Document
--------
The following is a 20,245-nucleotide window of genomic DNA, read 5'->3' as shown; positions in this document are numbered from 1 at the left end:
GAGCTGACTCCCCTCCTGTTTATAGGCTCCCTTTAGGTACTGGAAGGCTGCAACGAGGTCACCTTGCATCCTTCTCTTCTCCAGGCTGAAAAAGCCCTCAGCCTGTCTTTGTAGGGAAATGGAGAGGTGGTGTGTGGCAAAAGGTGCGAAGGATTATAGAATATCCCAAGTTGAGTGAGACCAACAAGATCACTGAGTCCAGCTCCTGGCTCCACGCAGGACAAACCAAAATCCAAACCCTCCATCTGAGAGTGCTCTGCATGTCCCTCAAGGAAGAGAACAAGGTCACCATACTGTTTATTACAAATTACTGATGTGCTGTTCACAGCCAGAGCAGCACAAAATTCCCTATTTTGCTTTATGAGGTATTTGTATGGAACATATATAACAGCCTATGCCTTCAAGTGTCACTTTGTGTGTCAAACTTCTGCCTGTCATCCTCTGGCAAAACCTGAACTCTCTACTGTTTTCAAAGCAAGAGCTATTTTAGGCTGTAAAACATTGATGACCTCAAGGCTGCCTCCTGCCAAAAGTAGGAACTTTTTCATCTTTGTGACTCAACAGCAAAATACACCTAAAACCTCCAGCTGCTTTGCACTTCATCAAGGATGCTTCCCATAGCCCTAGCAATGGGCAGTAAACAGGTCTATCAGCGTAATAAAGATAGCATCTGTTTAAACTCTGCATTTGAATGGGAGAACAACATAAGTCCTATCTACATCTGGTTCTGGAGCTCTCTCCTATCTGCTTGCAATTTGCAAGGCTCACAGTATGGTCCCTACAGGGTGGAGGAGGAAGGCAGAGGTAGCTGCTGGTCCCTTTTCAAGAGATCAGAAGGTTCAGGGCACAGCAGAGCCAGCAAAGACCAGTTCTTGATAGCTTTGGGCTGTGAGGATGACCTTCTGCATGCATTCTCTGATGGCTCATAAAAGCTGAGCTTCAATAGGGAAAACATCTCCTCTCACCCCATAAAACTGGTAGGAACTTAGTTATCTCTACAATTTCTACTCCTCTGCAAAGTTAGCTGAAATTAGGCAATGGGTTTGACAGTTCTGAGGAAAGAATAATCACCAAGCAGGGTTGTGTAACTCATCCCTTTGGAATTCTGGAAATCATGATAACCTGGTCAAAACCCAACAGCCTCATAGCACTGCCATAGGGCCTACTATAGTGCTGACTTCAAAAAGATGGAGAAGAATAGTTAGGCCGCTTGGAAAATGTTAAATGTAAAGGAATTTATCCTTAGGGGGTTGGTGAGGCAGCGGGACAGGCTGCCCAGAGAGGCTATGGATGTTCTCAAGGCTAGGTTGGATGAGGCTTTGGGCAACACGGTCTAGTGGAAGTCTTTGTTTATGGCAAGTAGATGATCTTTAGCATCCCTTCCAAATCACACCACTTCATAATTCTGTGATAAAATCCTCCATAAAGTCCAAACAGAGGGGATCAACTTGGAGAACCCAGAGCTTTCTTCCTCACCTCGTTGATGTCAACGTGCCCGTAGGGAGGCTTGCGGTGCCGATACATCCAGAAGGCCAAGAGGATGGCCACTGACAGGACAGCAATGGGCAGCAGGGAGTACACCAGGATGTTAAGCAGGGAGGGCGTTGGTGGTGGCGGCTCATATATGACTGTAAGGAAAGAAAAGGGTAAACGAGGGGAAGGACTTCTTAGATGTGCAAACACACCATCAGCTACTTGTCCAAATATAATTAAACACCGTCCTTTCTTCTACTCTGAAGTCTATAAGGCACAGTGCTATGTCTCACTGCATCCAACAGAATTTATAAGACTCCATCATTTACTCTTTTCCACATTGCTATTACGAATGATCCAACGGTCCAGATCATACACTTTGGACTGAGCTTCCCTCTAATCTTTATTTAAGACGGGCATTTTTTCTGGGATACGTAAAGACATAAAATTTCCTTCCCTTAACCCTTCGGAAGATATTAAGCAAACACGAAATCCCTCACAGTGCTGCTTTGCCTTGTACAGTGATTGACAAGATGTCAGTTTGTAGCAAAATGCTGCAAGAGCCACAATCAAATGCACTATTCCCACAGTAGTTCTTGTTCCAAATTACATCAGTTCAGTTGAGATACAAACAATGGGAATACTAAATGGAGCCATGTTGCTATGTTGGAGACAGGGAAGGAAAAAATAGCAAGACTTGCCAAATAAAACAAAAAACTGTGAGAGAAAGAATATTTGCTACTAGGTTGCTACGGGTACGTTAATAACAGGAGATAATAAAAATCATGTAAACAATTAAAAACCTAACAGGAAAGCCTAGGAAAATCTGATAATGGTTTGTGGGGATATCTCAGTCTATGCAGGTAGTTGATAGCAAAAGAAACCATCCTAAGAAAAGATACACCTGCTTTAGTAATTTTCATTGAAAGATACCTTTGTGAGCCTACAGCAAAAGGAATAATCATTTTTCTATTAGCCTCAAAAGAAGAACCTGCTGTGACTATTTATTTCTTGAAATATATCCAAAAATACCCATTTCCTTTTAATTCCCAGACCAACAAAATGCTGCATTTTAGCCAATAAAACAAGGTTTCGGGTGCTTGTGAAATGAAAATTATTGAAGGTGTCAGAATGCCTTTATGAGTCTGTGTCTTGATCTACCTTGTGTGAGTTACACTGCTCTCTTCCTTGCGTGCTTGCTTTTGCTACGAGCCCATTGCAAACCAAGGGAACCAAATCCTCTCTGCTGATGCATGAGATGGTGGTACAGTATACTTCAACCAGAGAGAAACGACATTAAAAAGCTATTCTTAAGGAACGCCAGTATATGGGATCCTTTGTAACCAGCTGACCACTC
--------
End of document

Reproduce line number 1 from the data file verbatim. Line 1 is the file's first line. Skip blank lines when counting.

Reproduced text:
The following is a 20,245-nucleotide window of genomic DNA, read 5'->3' as shown; positions in this document are numbered from 1 at the left end: